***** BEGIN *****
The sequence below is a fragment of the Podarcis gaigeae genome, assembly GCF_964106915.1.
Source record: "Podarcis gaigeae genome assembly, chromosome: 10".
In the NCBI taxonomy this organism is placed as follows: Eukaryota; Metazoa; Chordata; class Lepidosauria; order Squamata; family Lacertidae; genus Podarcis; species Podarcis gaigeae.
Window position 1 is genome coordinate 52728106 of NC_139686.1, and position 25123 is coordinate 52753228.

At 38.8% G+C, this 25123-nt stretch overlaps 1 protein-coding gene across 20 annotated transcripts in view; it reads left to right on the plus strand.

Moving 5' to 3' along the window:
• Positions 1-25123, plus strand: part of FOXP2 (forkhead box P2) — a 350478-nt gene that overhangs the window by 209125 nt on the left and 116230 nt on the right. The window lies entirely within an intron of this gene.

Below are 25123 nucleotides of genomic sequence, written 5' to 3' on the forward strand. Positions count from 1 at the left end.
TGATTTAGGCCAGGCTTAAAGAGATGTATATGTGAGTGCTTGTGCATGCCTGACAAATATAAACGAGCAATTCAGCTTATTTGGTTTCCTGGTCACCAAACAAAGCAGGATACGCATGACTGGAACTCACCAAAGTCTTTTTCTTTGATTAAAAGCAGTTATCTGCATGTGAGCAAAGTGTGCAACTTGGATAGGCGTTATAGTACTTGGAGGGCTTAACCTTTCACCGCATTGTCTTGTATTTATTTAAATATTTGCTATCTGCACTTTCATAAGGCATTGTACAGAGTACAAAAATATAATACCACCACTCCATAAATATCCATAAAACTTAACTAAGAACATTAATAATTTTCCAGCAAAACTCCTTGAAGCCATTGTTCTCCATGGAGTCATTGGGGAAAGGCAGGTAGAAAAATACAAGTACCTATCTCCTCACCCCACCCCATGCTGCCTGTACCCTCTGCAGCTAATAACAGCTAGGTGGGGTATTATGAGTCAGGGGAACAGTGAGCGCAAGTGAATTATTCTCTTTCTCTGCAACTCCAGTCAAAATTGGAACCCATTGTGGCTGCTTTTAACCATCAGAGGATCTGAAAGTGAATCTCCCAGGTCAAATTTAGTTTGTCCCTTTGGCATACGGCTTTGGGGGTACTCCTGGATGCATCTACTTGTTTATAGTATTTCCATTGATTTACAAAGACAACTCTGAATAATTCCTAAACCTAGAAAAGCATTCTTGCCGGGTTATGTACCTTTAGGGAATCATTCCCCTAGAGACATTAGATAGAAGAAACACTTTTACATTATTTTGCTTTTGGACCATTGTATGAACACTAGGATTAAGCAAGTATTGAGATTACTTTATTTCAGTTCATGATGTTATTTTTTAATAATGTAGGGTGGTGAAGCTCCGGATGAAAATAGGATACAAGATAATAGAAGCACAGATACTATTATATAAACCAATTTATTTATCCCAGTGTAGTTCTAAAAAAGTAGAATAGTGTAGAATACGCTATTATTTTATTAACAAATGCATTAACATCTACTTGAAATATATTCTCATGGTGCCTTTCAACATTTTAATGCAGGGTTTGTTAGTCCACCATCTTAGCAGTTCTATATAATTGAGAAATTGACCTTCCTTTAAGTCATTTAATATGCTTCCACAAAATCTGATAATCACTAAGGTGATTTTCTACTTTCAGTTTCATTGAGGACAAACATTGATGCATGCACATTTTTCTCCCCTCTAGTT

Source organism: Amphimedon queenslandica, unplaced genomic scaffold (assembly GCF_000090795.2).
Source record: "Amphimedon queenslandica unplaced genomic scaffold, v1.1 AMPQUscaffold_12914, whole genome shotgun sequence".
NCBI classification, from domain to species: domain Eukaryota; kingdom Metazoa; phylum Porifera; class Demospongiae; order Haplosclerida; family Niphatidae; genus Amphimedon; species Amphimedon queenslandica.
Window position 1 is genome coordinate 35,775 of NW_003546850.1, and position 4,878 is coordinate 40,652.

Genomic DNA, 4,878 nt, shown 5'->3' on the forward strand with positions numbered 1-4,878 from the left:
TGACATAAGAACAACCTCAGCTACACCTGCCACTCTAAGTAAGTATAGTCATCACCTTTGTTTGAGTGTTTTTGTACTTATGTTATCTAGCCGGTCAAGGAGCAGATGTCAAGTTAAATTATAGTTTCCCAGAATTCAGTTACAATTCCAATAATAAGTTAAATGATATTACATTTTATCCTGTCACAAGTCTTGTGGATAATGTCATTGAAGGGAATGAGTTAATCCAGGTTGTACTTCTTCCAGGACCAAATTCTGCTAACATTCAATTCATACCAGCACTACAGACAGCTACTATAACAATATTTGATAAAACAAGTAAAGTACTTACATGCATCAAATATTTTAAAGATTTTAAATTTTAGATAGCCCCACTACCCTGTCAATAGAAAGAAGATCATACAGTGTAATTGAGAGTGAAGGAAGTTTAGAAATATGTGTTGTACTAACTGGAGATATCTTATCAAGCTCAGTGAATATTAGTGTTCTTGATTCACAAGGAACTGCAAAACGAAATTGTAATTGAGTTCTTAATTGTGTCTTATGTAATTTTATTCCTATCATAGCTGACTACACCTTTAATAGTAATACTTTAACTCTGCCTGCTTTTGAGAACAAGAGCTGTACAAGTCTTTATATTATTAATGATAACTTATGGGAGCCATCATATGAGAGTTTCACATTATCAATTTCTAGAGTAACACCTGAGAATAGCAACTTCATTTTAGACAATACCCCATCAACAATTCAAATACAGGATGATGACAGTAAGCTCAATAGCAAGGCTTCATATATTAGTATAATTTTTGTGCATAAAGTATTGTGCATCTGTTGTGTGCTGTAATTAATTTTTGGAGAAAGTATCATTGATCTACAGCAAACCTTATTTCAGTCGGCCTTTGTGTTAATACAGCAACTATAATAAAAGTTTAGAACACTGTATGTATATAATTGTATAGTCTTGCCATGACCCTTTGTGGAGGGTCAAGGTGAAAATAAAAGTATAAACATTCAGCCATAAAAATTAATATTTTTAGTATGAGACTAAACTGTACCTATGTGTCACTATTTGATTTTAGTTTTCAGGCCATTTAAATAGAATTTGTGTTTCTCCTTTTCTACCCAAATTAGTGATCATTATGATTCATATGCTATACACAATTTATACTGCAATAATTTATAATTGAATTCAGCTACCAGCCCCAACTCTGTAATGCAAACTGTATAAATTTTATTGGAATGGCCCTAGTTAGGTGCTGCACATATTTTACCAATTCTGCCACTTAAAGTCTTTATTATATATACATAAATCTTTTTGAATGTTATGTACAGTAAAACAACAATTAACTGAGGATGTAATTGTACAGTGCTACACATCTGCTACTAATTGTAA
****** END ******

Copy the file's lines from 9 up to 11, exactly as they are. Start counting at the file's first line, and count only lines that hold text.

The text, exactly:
TGATTTAGGCCAGGCTTAAAGAGATGTATATGTGAGTGCTTGTGCATGCCTGACAAATATAAACGAGCAATTCAGCTTATTTGGTTTCCTGGTCACCAAACAAAGCAGGATACGCATGACTGGAACTCACCAAAGTCTTTTTCTTTGATTAAAAGCAGTTATCTGCATGTGAGCAAAGTGTGCAACTTGGATAGGCGTTATAGTACTTGGAGGGCTTAACCTTTCACCGCATTGTCTTGTATTTATTTAAATATTTGCTATCTGCACTTTCATAAGGCATTGTACAGAGTACAAAAATATAATACCACCACTCCATAAATATCCATAAAACTTAACTAAGAACATTAATAATTTTCCAGCAAAACTCCTTGAAGCCATTGTTCTCCATGGAGTCATTGGGGAAAGGCAGGTAGAAAAATACAAGTACCTATCTCCTCACCCCACCCCATGCTGCCTGTACCCTCTGCAGCTAATAACAGCTAGGTGGGGTATTATGAGTCAGGGGAACAGTGAGCGCAAGTGAATTATTCTCTTTCTCTGCAACTCCAGTCAAAATTGGAACCCATTGTGGCTGCTTTTAACCATCAGAGGATCTGAAAGTGAATCTCCCAGGTCAAATTTAGTTTGTCCCTTTGGCATACGGCTTTGGGGGTACTCCTGGATGCATCTACTTGTTTATAGTATTTCCATTGATTTACAAAGACAACTCTGAATAATTCCTAAACCTAGAAAAGCATTCTTGCCGGGTTATGTACCTTTAGGGAATCATTCCCCTAGAGACATTAGATAGAAGAAACACTTTTACATTATTTTGCTTTTGGACCATTGTATGAACACTAGGATTAAGCAAGTATTGAGATTACTTTATTTCAGTTCATGATGTTATTTTTTAATAATGTAGGGTGGTGAAGCTCCGGATGAAAATAGGATACAAGATAATAGAAGCACAGATACTATTATATAAACCAATTTATTTATCCCAGTGTAGTTCTAAAAAAGTAGAATAGTGTAGAATACGCTATTATTTTATTAACAAATGCATTAACATCTACTTGAAATATATTCTCATGGTGCCTTTCAACATTTTAATGCAGGGTTTGTTAGTCCACCATCTTAGCAGTTCTATATAATTGAGAAATTGACCTTCCTTTAAGTCATTTAATATGCTTCCACAAAATCTGATAATCACTAAGGTGATTTTCTACTTTCAGTTTCATTGAGGACAAACATTGATGCATGCACATTTTTCTCCCCTCTAGTT

Source organism: Amphimedon queenslandica, unplaced genomic scaffold (assembly GCF_000090795.2).
Source record: "Amphimedon queenslandica unplaced genomic scaffold, v1.1 AMPQUscaffold_12914, whole genome shotgun sequence".